Applying the “unusually deferential” standard of review initiated by Kreis, the District Court concluded, “Because the record clearly shows that the ABCMR examined the relevant data and articulated a satisfactory explanation for its action, including a rational connection between the facts found and the choice made,” the ABCMR decision was not unlawful. By the District Court’s reasoning, because the medical staff treating Mr. Haselwander failed to complete paperwork for his injuries (seemingly because Mr. Haselwander left medical treatment to assist the wounded dogs), no official medical records of his injuries existed, and because no medical records of his injuries existed, Mr. Haselwander was not entitled to the Purple Heart. The District Court was technically correct: If there is no medical record, and there was none, the criteria for awarding the Purple Heart are not met. The District Court evinced no concern that the Army might have erred by failing to complete a medical record that would have entitled Mr. Haselwander to the Purple Heart, or that the purpose of the ABCMR is to remedy such errors.
Reversing the District Court, the D.C. Circuit found that the ABCMR “misapprehends its powers and duties as a record correction body when it denies an application because the applicant’s records are incomplete. The void in Haselwander’s medical records is the very error that he seeks to have corrected….” The ABCMR decision, the court concluded, “defies reason and is devoid of any evidentiary support,“ and is “patently unfair,” “myopic,” and “unworthy of any deference.” A starker contrast with the view of the District Court is hard to imagine.
Haselwander illustrates well the blunt instrument that the “unusually deferential” standard of review so often is. Having no concern for the fairness of a decision rendered pursuant to a statute that arguably has fairness as its raison d'être, Kreis is ill conceived, notwithstanding the logic and precedent on which it is based. A judicial filter so course that only the “most egregious” military decisions are prevented, while “merely egregious” ones get a pass, is repugnant to the principle of co-equal government, not to mention justice. And courts should not have to choose between following the letter of Kreis and ignoring the remedial spirit of 10 U.S.C. § 1552. Haselwander points in the right direction.
*This article is also published at Jurist.org.
Senators Boxer, Wyden, and Markey, have introduced much-needed legislation, the “Legal Justice For Servicemembers Act,” to overhaul protections for military whistleblowers, including victims of sexual harassment and assault, who frequently suffer reprisals for exposing fraud, waste, and abuse within the armed forces. Common forms of reprisal include career-ending reprimands and performance evaluations. The bill also seeks to reform the key mechanism through which victims of reprisal may seek redress—the boards for the correction of military records (BCMRs), which I address here. I will address the proposed changes to whistleblower protections in a subsequent article.
The title of “records correction boards” fails to convey the scope and seriousness of the boards’ enterprise. Congress created the BCMR system in 1947 to rid itself of the burden of private members’ bills addressing military injustices and erroneous records. The boards are, as the Army has stated, the "Supreme Court" for military personnel law disputes. Each military department has a BCMR, as well as the Department of Homeland Security, which adjudicates claims from members of the Coast Guard.
The BCMRs are described as "unique adjudicative mechanisms unlike traditional civil, criminal, or administrative courts." They are poorly understood and infrequently discussed, yet their importance to service members and veterans is inestimable. The BCMRs have decided tens of thousands of applications from military personnel and veterans alleging errors and injustices in their military records. Applications range from simple matters such as incorrect service dates or rates of pay to highly complex ones entailing the failure to diagnose and treat physical and psychiatric conditions, allegations of discrimination in all its varieties, and the military’s failure to obey statutes and regulations, as well as claims of reprisal.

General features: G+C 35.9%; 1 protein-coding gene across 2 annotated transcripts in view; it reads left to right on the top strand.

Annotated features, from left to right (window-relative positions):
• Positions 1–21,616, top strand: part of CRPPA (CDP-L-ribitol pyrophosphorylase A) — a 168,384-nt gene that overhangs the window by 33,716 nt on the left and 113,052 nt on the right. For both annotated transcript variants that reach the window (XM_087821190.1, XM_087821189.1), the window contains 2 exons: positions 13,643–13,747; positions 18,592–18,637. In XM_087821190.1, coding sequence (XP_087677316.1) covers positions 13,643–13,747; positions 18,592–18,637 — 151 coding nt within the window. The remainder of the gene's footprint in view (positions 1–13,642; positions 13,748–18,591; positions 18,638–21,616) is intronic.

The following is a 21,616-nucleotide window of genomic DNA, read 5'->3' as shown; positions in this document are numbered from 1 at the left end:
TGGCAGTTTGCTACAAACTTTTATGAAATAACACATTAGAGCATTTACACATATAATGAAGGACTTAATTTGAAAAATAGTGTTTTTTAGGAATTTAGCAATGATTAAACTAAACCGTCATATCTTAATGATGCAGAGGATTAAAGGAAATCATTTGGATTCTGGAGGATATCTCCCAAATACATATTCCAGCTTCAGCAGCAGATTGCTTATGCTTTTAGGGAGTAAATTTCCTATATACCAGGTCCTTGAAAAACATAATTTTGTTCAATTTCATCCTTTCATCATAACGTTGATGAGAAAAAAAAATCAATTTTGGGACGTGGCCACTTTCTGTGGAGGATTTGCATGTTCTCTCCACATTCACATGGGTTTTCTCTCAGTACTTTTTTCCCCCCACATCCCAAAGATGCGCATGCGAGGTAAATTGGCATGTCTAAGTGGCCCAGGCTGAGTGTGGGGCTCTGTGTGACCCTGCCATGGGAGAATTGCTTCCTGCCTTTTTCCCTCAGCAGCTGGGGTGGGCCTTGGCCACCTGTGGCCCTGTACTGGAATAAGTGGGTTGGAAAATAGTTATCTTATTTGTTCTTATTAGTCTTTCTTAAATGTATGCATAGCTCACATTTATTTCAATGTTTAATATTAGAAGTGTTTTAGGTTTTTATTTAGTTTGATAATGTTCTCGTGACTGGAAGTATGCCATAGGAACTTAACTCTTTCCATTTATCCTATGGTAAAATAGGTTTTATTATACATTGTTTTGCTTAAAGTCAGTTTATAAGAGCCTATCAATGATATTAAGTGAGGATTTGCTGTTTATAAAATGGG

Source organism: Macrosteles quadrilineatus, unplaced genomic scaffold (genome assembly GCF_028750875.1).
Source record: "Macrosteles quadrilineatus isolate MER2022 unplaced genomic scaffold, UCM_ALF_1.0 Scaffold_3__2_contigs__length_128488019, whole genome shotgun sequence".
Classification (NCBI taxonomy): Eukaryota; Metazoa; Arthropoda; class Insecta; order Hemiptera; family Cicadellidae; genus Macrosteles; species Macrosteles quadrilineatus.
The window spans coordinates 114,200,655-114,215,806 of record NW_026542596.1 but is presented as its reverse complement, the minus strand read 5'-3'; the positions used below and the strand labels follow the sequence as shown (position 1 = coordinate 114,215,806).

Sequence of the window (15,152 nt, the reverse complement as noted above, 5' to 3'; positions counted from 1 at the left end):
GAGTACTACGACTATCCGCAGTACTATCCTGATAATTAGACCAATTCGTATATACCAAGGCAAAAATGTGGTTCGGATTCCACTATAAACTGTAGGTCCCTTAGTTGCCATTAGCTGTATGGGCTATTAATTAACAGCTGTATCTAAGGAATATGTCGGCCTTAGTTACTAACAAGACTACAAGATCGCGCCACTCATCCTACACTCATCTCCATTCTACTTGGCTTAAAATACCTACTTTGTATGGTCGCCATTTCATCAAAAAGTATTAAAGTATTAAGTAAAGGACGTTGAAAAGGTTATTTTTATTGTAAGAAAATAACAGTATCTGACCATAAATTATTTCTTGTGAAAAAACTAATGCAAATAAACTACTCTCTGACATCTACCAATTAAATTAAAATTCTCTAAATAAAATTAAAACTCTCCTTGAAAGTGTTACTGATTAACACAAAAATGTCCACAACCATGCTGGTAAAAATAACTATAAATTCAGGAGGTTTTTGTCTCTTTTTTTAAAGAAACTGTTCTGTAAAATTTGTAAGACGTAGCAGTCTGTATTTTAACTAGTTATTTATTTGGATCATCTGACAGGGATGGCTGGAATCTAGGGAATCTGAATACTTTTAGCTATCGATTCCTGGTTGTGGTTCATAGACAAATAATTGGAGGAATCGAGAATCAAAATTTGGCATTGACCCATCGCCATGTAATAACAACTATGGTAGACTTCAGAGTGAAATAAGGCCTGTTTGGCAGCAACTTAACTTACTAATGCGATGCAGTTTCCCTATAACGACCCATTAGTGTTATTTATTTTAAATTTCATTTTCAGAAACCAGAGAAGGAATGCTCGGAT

The BCMRs are also the primary source of potential redress for service members who have pursued other avenues of relief such as complaints to commanders, the inspectors general, military equal opportunity organizations, and a variety of subordinate military boards. At stake in many instances are careers, reputations, promotions, retirements, and large sums of money. For most applicants the BCMRs are the final resort, as few pursue judicial review of adverse decisions.
The exceptional importance of the BCMRs is not matched to the procedures they employ to adjudicate applications. In response to constituent complaints about the BCMRs, Congress directed the Department of Defense in 1996 to report on their procedures. The report raised several red flags concerning board procedures and made corresponding recommendations for change, which were largely ignored. Beginning in 2009, Freedom of Information Act requests to the BCMRs further exposed a system devoid of procedural fairness and one that is structurally rigged against applicants. While the BCMRs are statutory boards, Congress apparently has never held an oversight hearing concerning their operation.
Key findings from the 1996 DoD Report and FOIA requests (on file with the author) include: (1) BCMR members serve voluntarily on a part-time basis in addition to their full-time employment with the given military department; (2) BCMR members receive little meaningful training prior to or during their board service; (3) BCMR members are not required to, and typically do not, review actual application materials; (4) BCMR staff prepare recommended decisions which voting members almost invariably accept; (5) on average Army and Navy BCMR members spend less than five minutes on each application; and (6) personal appearance hearings are a rarity.